(CNN)With her poll numbers hitting a stubborn plateau, the third Democratic presidential debate may become a key moment for Sen. Kamala Harris to recapture the momentum her candidacy has lost in recent weeks, multiple sources inside and outside the campaign said.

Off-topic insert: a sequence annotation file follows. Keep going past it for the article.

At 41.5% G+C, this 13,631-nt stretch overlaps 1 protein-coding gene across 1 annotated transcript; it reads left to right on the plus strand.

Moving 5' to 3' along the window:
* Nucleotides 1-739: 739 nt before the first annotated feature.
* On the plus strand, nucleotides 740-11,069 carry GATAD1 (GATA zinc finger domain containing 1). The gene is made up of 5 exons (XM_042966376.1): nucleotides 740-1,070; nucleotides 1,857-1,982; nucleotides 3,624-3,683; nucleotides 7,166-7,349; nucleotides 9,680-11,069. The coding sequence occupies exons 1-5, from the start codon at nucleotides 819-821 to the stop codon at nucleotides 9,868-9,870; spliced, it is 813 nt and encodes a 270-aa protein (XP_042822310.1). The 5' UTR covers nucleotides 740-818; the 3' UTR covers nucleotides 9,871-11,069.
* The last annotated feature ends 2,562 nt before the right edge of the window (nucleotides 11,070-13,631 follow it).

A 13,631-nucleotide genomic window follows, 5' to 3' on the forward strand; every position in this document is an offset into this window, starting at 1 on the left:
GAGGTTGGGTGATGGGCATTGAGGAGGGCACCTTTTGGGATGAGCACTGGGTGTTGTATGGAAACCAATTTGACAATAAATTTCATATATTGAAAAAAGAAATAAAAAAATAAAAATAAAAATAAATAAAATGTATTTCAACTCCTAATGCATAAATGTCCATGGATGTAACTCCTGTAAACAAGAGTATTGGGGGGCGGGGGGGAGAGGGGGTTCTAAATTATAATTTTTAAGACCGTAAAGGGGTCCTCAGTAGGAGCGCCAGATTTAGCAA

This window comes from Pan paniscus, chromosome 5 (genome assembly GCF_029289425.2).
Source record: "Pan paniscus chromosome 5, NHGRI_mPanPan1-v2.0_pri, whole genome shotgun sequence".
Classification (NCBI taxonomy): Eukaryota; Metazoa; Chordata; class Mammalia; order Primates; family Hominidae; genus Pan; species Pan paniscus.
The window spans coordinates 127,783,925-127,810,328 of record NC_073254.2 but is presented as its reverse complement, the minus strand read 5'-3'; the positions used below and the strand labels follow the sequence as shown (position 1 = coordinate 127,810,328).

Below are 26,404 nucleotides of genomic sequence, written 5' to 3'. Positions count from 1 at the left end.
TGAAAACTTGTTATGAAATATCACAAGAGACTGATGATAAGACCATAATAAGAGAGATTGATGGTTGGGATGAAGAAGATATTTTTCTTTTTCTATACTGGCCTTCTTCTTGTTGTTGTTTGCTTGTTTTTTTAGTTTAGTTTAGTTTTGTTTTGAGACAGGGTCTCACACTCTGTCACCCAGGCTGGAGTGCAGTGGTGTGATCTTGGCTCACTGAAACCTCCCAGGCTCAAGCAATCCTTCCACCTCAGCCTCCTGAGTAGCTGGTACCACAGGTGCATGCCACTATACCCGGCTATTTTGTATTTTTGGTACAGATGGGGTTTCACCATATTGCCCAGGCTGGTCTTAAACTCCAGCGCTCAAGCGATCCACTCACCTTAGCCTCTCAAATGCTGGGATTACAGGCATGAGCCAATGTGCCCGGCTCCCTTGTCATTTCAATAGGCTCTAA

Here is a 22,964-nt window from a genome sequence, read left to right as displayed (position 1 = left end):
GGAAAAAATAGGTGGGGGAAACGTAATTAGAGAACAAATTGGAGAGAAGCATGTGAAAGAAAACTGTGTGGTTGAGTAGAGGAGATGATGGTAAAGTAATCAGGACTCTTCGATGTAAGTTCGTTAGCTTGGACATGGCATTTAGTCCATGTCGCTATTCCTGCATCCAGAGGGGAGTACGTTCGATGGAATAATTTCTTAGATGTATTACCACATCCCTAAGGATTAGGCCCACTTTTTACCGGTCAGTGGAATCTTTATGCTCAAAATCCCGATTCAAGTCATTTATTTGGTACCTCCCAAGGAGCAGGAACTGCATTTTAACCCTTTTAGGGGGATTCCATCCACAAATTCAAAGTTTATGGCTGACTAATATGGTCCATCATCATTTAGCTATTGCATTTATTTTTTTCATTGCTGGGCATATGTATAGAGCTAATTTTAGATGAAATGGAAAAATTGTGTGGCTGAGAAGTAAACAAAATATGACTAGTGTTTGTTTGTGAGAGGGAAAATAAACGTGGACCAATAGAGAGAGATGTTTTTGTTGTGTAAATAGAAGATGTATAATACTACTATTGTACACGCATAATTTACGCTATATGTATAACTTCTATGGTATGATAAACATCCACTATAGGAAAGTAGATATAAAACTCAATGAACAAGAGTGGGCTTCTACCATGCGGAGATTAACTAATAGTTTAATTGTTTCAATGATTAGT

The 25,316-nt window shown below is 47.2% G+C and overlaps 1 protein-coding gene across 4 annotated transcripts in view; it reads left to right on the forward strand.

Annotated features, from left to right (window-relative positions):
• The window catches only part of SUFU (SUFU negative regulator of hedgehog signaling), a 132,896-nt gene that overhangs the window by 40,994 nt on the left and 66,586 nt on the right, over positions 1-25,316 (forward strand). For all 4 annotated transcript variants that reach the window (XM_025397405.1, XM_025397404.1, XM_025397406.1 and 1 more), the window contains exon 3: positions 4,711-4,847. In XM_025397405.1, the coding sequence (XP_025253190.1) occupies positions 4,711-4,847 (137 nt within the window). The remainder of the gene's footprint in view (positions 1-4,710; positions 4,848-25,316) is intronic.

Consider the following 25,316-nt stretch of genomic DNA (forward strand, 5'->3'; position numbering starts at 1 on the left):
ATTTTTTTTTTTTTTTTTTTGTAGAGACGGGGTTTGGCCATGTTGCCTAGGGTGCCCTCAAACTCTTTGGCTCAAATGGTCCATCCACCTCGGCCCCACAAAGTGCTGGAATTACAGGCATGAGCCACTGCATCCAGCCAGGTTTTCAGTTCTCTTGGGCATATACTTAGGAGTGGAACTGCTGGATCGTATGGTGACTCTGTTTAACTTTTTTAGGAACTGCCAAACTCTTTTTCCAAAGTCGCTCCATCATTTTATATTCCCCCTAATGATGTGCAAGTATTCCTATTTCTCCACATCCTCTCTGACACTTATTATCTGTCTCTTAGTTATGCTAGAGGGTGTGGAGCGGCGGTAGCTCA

“This is a crucial month for her in fundraising and debates,” one Harris adviser said. “The campaign can’t survive on glimpses and glimmers.”If she doesn’t do well, it’s harder to reverse the shift,” the source added.Harris’ team hopes to surface a different side of the California senator and former prosecutor: one that emphasizes aspects of her personality that are more often seen in unscripted moments on the campaign trail than in Harris’ biggest televised moments on the national stage, according to multiple campaign aides.The objective: defend Harris’ record while also appearing presidential by staying above the fray and avoiding messy fights on the stage. Aides want Harris to continue opening up about her personal experiences, channeling interactions with voters where her aides believe she has most shined on the campaign trail — and countering a perception that she is overly rehearsed and planned.Read MoreHarris’ toughness and ability to “prosecute” a case against a second term for President Donald Trump has been the centerpiece of her appeal to voters.Whether it is Harris’ questioning of Trump administration officials or Supreme Court Justice Brett Kavanaugh during congressional testimony, the campaign has been eager to embrace Harris’ persona as a candidate who is “tough” enough for a general election fight against Trump.But at Thursday’s primary debate, her campaign hopes she will lean into an earlier theme in her campaign — being a “joyful warrior,” according to a source with direct knowledge of the strategy. “Her entire tagline as being a joyful warrior is something that people respond to really well on the campaign trail, and that’s something they want people to see on the debate as well,” that aide said.For Harris, the terrain of the primary race has suddenly threatened to morph into quicksand. Her poll numbers have stagnated in the mid-single digits after her spike following the June debate. When CNN released an August poll that showed Harris had fallen back down to 5% nationally, a Harris campaign adviser described it as “the lowest point of the campaign thus far.”I think sometimes she feels like she’s putting a guard up. Like it’s more of a show, you know what I mean?” Yamaisi Errasti, a 22-year old University of South Carolina Graduate student who is still an undecided voter, told CNN. “It’s just trying to pursue or portray a certain image of herself, as opposed to her authentic self.” Ian Sams, Harris’s national press secretary, said the senator’s focus in this debate will be on pitching herself as a “unifying” candidate.”Kamala will take on Donald Trump directly and will focus on bringing the country together by defeating him and unifying Americans around solutions to our common challenges,” Sams said. “She’ll make the connection between his hatred and division and our inability to get things done for the country.”In photos: Presidential candidate Kamala HarrisIn photos: Presidential candidate Kamala Harris Photos: In photos: Presidential candidate Kamala HarrisUS Sen. Kamala Harris smiles during a news conference at Howard University in Washington in January 2019. Harris was announcing that she was running for president.US Sen. Kamala Harris smiles during a news conference at Howard University in Washington in January 2019. Harris was announcing that she was running for president. Photos: In photos: Presidential candidate Kamala HarrisUS Sen. Kamala Harris smiles during a news conference at Howard University in Washington in January 2019. Harris was announcing that she was running for president.Hide Caption 1 of 35A young Harris is seen with her mother, Shyamala, in this photo that was posted on Harris' Facebook page in March 2017. "My mother was born in India and came to the United States to study at UC Berkeley, where she eventually became an endocrinologist and breast-cancer researcher," <a href="https://www.facebook.com/KamalaHarris/photos/a.391094312922/10155496671372923/?type=3&theater" target="_blank">Harris wrote.</a> "She, and so many other strong women in my life, showed me the importance of community involvement and public service."A young Harris is seen with her mother, Shyamala, in this photo that was posted on Harris' Facebook page in March 2017. "My mother was born in India and came to the United States to study at UC Berkeley, where she eventually became an endocrinologist and breast-cancer researcher," <a href="https://www.facebook.com/KamalaHarris/photos/a.391094312922/10155496671372923/?type=3&theater" target="_blank">Harris wrote.</a> "She, and so many other strong women in my life, showed me the importance of community involvement and public service." Photos: In photos: Presidential candidate Kamala HarrisA young Harris is seen with her mother, Shyamala, in this photo that was posted on Harris’ Facebook page in March 2017. “My mother was born in India and came to the United States to study at UC Berkeley, where she eventually became an endocrinologist and breast-cancer researcher,” Harris wrote. “She, and so many other strong women in my life, showed me the importance of community involvement and public service.”Hide Caption 2 of 35Harris and her younger sister, Maya, pose for a Christmas photo in 1968.Harris and her younger sister, Maya, pose for a Christmas photo in 1968. Photos: In photos: Presidential candidate Kamala HarrisHarris and her younger sister, Maya, pose for a Christmas photo in 1968.Hide Caption 3 of 35Harris rides a carousel in this old photo <a href="https://www.instagram.com/p/3g64_Qrv3_/" target="_blank">she posted to social media in 2015.</a> Her name, Kamala, comes from the Sanskrit word for the lotus flower.Harris rides a carousel in this old photo <a href="https://www.instagram.com/p/3g64_Qrv3_/" target="_blank">she posted to social media in 2015.</a> Her name, Kamala, comes from the Sanskrit word for the lotus flower. Photos: In photos: Presidential candidate Kamala HarrisHarris rides a carousel in this old photo she posted to social media in 2015. Her name, Kamala, comes from the Sanskrit word for the lotus flower.Hide Caption 4 of 35Harris tweeted this photo of her as a child after referencing it during a Democratic debate in June 2019. During the debate, <a href="https://www.cnn.com/2019/06/28/politics/biden-vs-harris-democratic-debate/index.html" target="_blank">she confronted Joe Biden</a> over his opposition many years ago to the federal government mandating busing to integrate schools. "There was a little girl in California who was bussed to school," <a href="https://twitter.com/KamalaHarris/status/1144427976609734658" target="_blank">she tweeted.</a> "That little girl was me."Harris tweeted this photo of her as a child after referencing it during a Democratic debate in June 2019. During the debate, <a href="https://www.cnn.com/2019/06/28/politics/biden-vs-harris-democratic-debate/index.html" target="_blank">she confronted Joe Biden</a> over his opposition many years ago to the federal government mandating busing to integrate schools. "There was a little girl in California who was bussed to school," <a href="https://twitter.com/KamalaHarris/status/1144427976609734658" target="_blank">she tweeted.</a> "That little girl was me." Photos: In photos: Presidential candidate Kamala HarrisHarris tweeted this photo of her as a child after referencing it during a Democratic debate in June 2019. During the debate, she confronted Joe Biden over his opposition many years ago to the federal government mandating busing to integrate schools. “There was a little girl in California who was bussed to school,” she tweeted. “That little girl was me.”Hide Caption 5 of 35Harris graduates from law school in 1989. "My first grade teacher, Mrs. Wilson (left), came to cheer me on," Harris said. "My mom was pretty proud, too."Harris graduates from law school in 1989. "My first grade teacher, Mrs. Wilson (left), came to cheer me on," Harris said. "My mom was pretty proud, too." Photos: In photos: Presidential candidate Kamala HarrisHarris graduates from law school in 1989. “My first grade teacher, Mrs. Wilson (left), came to cheer me on,” Harris said. “My mom was pretty proud, too.”Hide Caption 6 of 35Harris is joined by San Francisco Mayor Gavin Newsom, left, and the Rev. Cecil  Williams, center, for a San Francisco march celebrating Martin Luther King Jr. in January 2004. Harris was the city's district attorney from 2004 to 2011.Harris is joined by San Francisco Mayor Gavin Newsom, left, and the Rev. Cecil  Williams, center, for a San Francisco march celebrating Martin Luther King Jr. in January 2004. Harris was the city's district attorney from 2004 to 2011. Photos: In photos: Presidential candidate Kamala HarrisHarris is joined by San Francisco Mayor Gavin Newsom, left, and the Rev. Cecil Williams, center, for a San Francisco march celebrating Martin Luther King Jr. in January 2004. Harris was the city’s district attorney from 2004 to 2011.Hide Caption 7 of 35Harris speaks to supporters before a "No on K" news conference in October 2008. The San Francisco ballot measure Proposition K sought to stop enforcing laws against prostitution. It was voted down on election day.Harris speaks to supporters before a "No on K" news conference in October 2008. The San Francisco ballot measure Proposition K sought to stop enforcing laws against prostitution. It was voted down on election day. Photos: In photos: Presidential candidate Kamala HarrisHarris speaks to supporters before a “No on K” news conference in October 2008. The San Francisco ballot measure Proposition K sought to stop enforcing laws against prostitution. It was voted down on election day.Hide Caption 8 of 35Harris looks over seized guns following a news conference in Sacramento, California, in June 2011. Harris became California's attorney general in January 2011 and held that office until 2017. She was the first African-American, the first woman and the first Asian-American to become California's attorney general.Harris looks over seized guns following a news conference in Sacramento, California, in June 2011. Harris became California's attorney general in January 2011 and held that office until 2017. She was the first African-American, the first woman and the first Asian-American to become California's attorney general. Photos: In photos: Presidential candidate Kamala HarrisHarris looks over seized guns following a news conference in Sacramento, California, in June 2011. Harris became California’s attorney general in January 2011 and held that office until 2017. She was the first African-American, the first woman and the first Asian-American to become California’s attorney general.Hide Caption 9 of 35Harris attends the Democratic Party's state convention in February 2012.Harris attends the Democratic Party's state convention in February 2012. Photos: In photos: Presidential candidate Kamala HarrisHarris attends the Democratic Party’s state convention in February 2012.Hide Caption 10 of 35Harris watches California Gov. Jerry Brown sign copies of the California Homeowner Bill of Rights in July 2012.Harris watches California Gov. Jerry Brown sign copies of the California Homeowner Bill of Rights in July 2012. Photos: In photos: Presidential candidate Kamala HarrisHarris watches California Gov. Jerry Brown sign copies of the California Homeowner Bill of Rights in July 2012.Hide Caption 11 of 35Harris speaks on the second night of the 2012 Democratic National Convention.Harris speaks on the second night of the 2012 Democratic National Convention. Photos: In photos: Presidential candidate Kamala HarrisHarris speaks on the second night of the 2012 Democratic National Convention.Hide Caption 12 of 35In May 2013, Harris and California Highway Patrol Commissioner Joe Farrow place a wreath honoring Highway Patrol officers who were killed in the line of duty. In May 2013, Harris and California Highway Patrol Commissioner Joe Farrow place a wreath honoring Highway Patrol officers who were killed in the line of duty. Photos: In photos: Presidential candidate Kamala HarrisIn May 2013, Harris and California Highway Patrol Commissioner Joe Farrow place a wreath honoring Highway Patrol officers who were killed in the line of duty. Hide Caption 13 of 35Harris officiates the wedding of Kris Perry, left, and Sandy Stier in June 2013. Perry and Stier were married after a federal appeals court cleared the way for California to immediately resume issuing marriage licenses to same-sex couples.Harris officiates the wedding of Kris Perry, left, and Sandy Stier in June 2013. Perry and Stier were married after a federal appeals court cleared the way for California to immediately resume issuing marriage licenses to same-sex couples. Photos: In photos: Presidential candidate Kamala HarrisHarris officiates the wedding of Kris Perry, left, and Sandy Stier in June 2013. Perry and Stier were married after a federal appeals court cleared the way for California to immediately resume issuing marriage licenses to same-sex couples.Hide Caption 14 of 35Harris is flanked by her husband, Douglas Emhoff, and her sister, Maya. Next to Maya Harris is Maya's daughter, Meena, and Maya's husband, Tony West.Harris is flanked by her husband, Douglas Emhoff, and her sister, Maya. Next to Maya Harris is Maya's daughter, Meena, and Maya's husband, Tony West. Photos: In photos: Presidential candidate Kamala HarrisHarris is flanked by her husband, Douglas Emhoff, and her sister, Maya. Next to Maya Harris is Maya’s daughter, Meena, and Maya’s husband, Tony West.Hide Caption 15 of 35Harris receives a gift from supporters in January 2015, after she announced plans to run for the US Senate.Harris receives a gift from supporters in January 2015, after she announced plans to run for the US Senate. Photos: In photos: Presidential candidate Kamala HarrisHarris receives a gift from supporters in January 2015, after she announced plans to run for the US Senate.Hide Caption 16 of 35Harris speaks during a news conference in February 2015.Harris speaks during a news conference in February 2015. Photos: In photos: Presidential candidate Kamala HarrisHarris speaks during a news conference in February 2015.Hide Caption 17 of 35Harris, as a new member of the Senate, participates in a re-enacted swearing-in with Vice President Joe Biden in January 2017. She is the first Indian-American and the second African-American woman to serve as a US senator.Harris, as a new member of the Senate, participates in a re-enacted swearing-in with Vice President Joe Biden in January 2017. She is the first Indian-American and the second African-American woman to serve as a US senator. Photos: In photos: Presidential candidate Kamala HarrisHarris, as a new member of the Senate, participates in a re-enacted swearing-in with Vice President Joe Biden in January 2017. She is the first Indian-American and the second African-American woman to serve as a US senator.Hide Caption 18 of 35Harris talks with former US Sen. Bob Dole on Capitol Hill in January 2017.Harris talks with former US Sen. Bob Dole on Capitol Hill in January 2017. Photos: In photos: Presidential candidate Kamala HarrisHarris talks with former US Sen. Bob Dole on Capitol Hill in January 2017.Hide Caption 19 of 35Harris attends the Women's March on Washington in January 2017.Harris attends the Women's March on Washington in January 2017. Photos: In photos: Presidential candidate Kamala HarrisHarris attends the Women’s March on Washington in January 2017.Hide Caption 20 of 35Harris speaks to Fatima and Yuleni Avelica, whose father was deported, before a news conference on Capitol Hill in March 2017.Harris speaks to Fatima and Yuleni Avelica, whose father was deported, before a news conference on Capitol Hill in March 2017. Photos: In photos: Presidential candidate Kamala HarrisHarris speaks to Fatima and Yuleni Avelica, whose father was deported, before a news conference on Capitol Hill in March 2017.Hide Caption 21 of 35Harris greets a crowd at an event in Richmond, Virginia, in October 2017.Harris greets a crowd at an event in Richmond, Virginia, in October 2017. Photos: In photos: Presidential candidate Kamala HarrisHarris greets a crowd at an event in Richmond, Virginia, in October 2017.Hide Caption 22 of 35In November 2017, Harris was among the lawmakers on the Senate Intelligence Committee grilling Silicon Valley giants over the role that their platforms inadvertently played in Russia's meddling in US politics.In November 2017, Harris was among the lawmakers on the Senate Intelligence Committee grilling Silicon Valley giants over the role that their platforms inadvertently played in Russia's meddling in US politics. Photos: In photos: Presidential candidate Kamala HarrisIn November 2017, Harris was among the lawmakers on the Senate Intelligence Committee grilling Silicon Valley giants over the role that their platforms inadvertently played in Russia’s meddling in US politics.Hide Caption 23 of 35Harris and her husband attend a Golden State Warriors basketball game in May 2018.Harris and her husband attend a Golden State Warriors basketball game in May 2018. Photos: In photos: Presidential candidate Kamala HarrisHarris and her husband attend a Golden State Warriors basketball game in May 2018.Hide Caption 24 of 35Harris attends a rally with, from left, California Secretary of State Alex Padilla, gubernatorial candidate Gavin Newsom, and Newsom's wife, Jennifer, in May 2018. Newsom won the election in November.Harris attends a rally with, from left, California Secretary of State Alex Padilla, gubernatorial candidate Gavin Newsom, and Newsom's wife, Jennifer, in May 2018. Newsom won the election in November. Photos: In photos: Presidential candidate Kamala HarrisHarris attends a rally with, from left, California Secretary of State Alex Padilla, gubernatorial candidate Gavin Newsom, and Newsom’s wife, Jennifer, in May 2018. Newsom won the election in November.Hide Caption 25 of 35Harris speaks with US Sen. Cory Booker during the confirmation hearing for Supreme Court nominee Brett Kavanaugh in September 2018.Harris speaks with US Sen. Cory Booker during the confirmation hearing for Supreme Court nominee Brett Kavanaugh in September 2018. Photos: In photos: Presidential candidate Kamala HarrisHarris speaks with US Sen. Cory Booker during the confirmation hearing for Supreme Court nominee Brett Kavanaugh in September 2018.Hide Caption 26 of 35Harris presses Kavanaugh during his confirmation hearing.Harris presses Kavanaugh during his confirmation hearing. Photos: In photos: Presidential candidate Kamala HarrisHarris presses Kavanaugh during his confirmation hearing.Hide Caption 27 of 35Harris arrives with staff for a Senate Judiciary Committee hearing in September 2018.Harris arrives with staff for a Senate Judiciary Committee hearing in September 2018. Photos: In photos: Presidential candidate Kamala HarrisHarris arrives with staff for a Senate Judiciary Committee hearing in September 2018.Hide Caption 28 of 35Harris reads from her children's book "Superheroes Are Everywhere" during a book signing in Los Angeles in January 2019. She also released a memoir, "The Truths We Hold: An American Journey."Harris reads from her children's book "Superheroes Are Everywhere" during a book signing in Los Angeles in January 2019. She also released a memoir, "The Truths We Hold: An American Journey." Photos: In photos: Presidential candidate Kamala HarrisHarris reads from her children’s book “Superheroes Are Everywhere” during a book signing in Los Angeles in January 2019. She also released a memoir, “The Truths We Hold: An American Journey.”Hide Caption 29 of 35A person holds a Harris poster during the Women's March in Los Angeles in January 2019.A person holds a Harris poster during the Women's March in Los Angeles in January 2019. Photos: In photos: Presidential candidate Kamala HarrisA person holds a Harris poster during the Women’s March in Los Angeles in January 2019.Hide Caption 30 of 35Harris speaks during a news conference at Howard University in Washington in January 2019. She announced her presidential bid on Martin Luther King Jr. Day. Harris speaks during a news conference at Howard University in Washington in January 2019. She announced her presidential bid on Martin Luther King Jr. Day. Photos: In photos: Presidential candidate Kamala HarrisHarris speaks during a news conference at Howard University in Washington in January 2019. She announced her presidential bid on Martin Luther King Jr. Day. Hide Caption 31 of 35Harris speaks during her CNN town-hall event, which was moderated by Jake Tapper in Iowa in January 2019.Harris speaks during her CNN town-hall event, which was moderated by Jake Tapper in Iowa in January 2019. Photos: In photos: Presidential candidate Kamala HarrisHarris speaks during her CNN town-hall event, which was moderated by Jake Tapper in Iowa in January 2019.Hide Caption 32 of 35Media members photograph Harris and the Rev. Al Sharpton as they have lunch at Sylvia's Restaurant in New York in February 2019.Media members photograph Harris and the Rev. Al Sharpton as they have lunch at Sylvia's Restaurant in New York in February 2019. Photos: In photos: Presidential candidate Kamala HarrisMedia members photograph Harris and the Rev. Al Sharpton as they have lunch at Sylvia’s Restaurant in New York in February 2019.Hide Caption 33 of 35Harris confronts former Vice President Joe Biden, left, during the first Democratic debates in June 2019. Harris <a href="https://www.cnn.com/politics/live-news/democratic-debate-june-27-2019/h_b381d219b33e3de6757b4feb63036316" target="_blank">went after Biden</a> over his early-career opposition to federally mandated busing.Harris confronts former Vice President Joe Biden, left, during the first Democratic debates in June 2019. Harris <a href="https://www.cnn.com/politics/live-news/democratic-debate-june-27-2019/h_b381d219b33e3de6757b4feb63036316" target="_blank">went after Biden</a> over his early-career opposition to federally mandated busing. Photos: In photos: Presidential candidate Kamala HarrisHarris confronts former Vice President Joe Biden, left, during the first Democratic debates in June 2019. Harris went after Biden over his early-career opposition to federally mandated busing.Hide Caption 34 of 35Harris speaks at the Iowa State Fair in August 2019.Harris speaks at the Iowa State Fair in August 2019. Photos: In photos: Presidential candidate Kamala HarrisHarris speaks at the Iowa State Fair in August 2019.Hide Caption 35 of 35kamala harris lead crop RESTRICTED01 kamala harris02 kamala harris03 kamala harris35 kamala harris05 kamala harris07 kamala harris08 kamala harris09 kamala harris10 kamala harris RESTRICTED11 kamala harris12 kamala harris RESTRICTED13 kamala harris14 kamala harris16 kamala harris17 kamala harris RESTRICTED18 kamala harris RETRICTED19 kamala harris20 kamala harris RESTRICTED21 kamala harris RESTRICTED22 kamala harris23 kamala harris RESTRICTED24 kamala harris RESTRICTED25 kamala harris26 kamala harris RESTRICTED28 kamala harris RESTRICTED27 kamala harris29 kamala harris30 kamala harris31 kamala harris32 kamala harris RESTRICTED34 kamala harris33 kamala harris47 2020 dem debate 062719 iowa state fairHer campaign is also seeking to confront a challenge that Harris uniquely faces as a black woman running for president: rounding out her image as both competent and presidential, while also revealing more of her personal side.”It’s a black woman running for president of the United States,” said Bakari Sellers, a Harris surrogate and CNN political commentator. “And I think the bar is going to be higher, and she has to be able to reach that, and I’m sure she will.”So I think a lot of it is just navigating that,” he added.Still, some Harris aides downplayed the significance of this debate for her, arguing that voters are just beginning to pay attention to the race, and there is still time for Harris to capture their attention. “We’re now in the part of the race where voters start kicking the tires,” one campaign senior official said. “We’re now getting into the meat of the campaign.”Past performancesJune’s debate provided Harris the high point of her campaign. Harris took Joe Biden to task for his remarks about two segregationist senators, in which he cited them as examples of colleagues he could work with during an era where “at least there was some civility” in the Senate. Harris called the words “hurtful,” then recalled how, as a child, she was bused to school in a local effort to desegregate districts.”That little girl was me,” she told Biden.The attack proved effective in getting the attention of some Democratic voters, but campaign aides, advisers and donors say that the aftermath has been complex. She experienced a bump in both polls and fundraising afterward.But one Harris fundraiser complained that the attack backfired because it now looks more like a premeditated ambush with the campaign even printing T-shirts with Harris’ line “that little girl was me.” The T-shirt and preparation felt “staged” and “prosecutorial,” more like a courtroom act, the fundraiser said.The days following Harris’ performance were inconsistent. She struggled to clearly explain whether she would support federally mandated busing in current times when pressed by reporters, prompting a heated back and forth between Biden, Harris and their surrogates over whether Harris and Biden actually agree on the very issue she used to attack the former vice president.Aides described Harris’s second debate performance in July as a wash — it was neither disastrous for her candidacy nor was it particularly helpful.CNN Poll: Biden leads as Warren and Sanders battle for second on eve of debateCNN Poll: Biden leads as Warren and Sanders battle for second on eve of debateCNN Poll: Biden leads as Warren and Sanders battle for second on eve of debateBut the most damaging moment came when Rep. Tulsi Gabbard levied an attack, that many of Harris’ allies described as predictable, on Harris’ prosecutor record.Gabbard attacked Harris’ record as California attorney general, in a string of accusations, some of which were later deemed by fact checkers to be false and misleading. Even though the campaign saw the Gabbard attack coming, Harris failed to effectively halt or avert it.Aides acknowledged that Harris was not prepared and didn’t effectively shut down the attacks on the stage.In rolling out her criminal justice plan this week, the campaign wants the senator to be able to defend her record and refocus the criticism Harris faced on her plan to reform the system. Harris has also faced more questions about the very critiques levied at her by Gabbard and criminal justice reform activists, especially in the area of legalizing marijuana and the disproportionate rate of people of color who are convicted.”Emotionally, it’s hurtful,” she told the New York Times about the criticism coming from young black activists.Taken together, the two moments — Harris’s moment with Biden and the exchange with Gabbard — portrayed Harris as eager to go on the attack on other candidates’ records but unable to defend her own.This time, however, there will be less of a focus of pitting Harris against any of the other candidates on the stage, and far more focus on painting a clearer picture for voters of who she is.”I would want to see more about her personality,” said Ivon Garcia, of Rockville, Maryland, told CNN. “I personally don’t know much about Harris right now.”Aides are watching for other dynamics on the stage, as well. They’re zeroing in on how Biden and Massachusetts, Sen. Elizabeth Warren interact and if Warren becomes a bigger target from the field, given her rise in the polls. Harris insiders say Warren is increasingly viewed as the candidate who poses the biggest concern to Harris because her support has continued to grow at a gradual, but constant rate.”That suggests Warren’s support is far less likely to collapse,” a Harris campaign adviser said.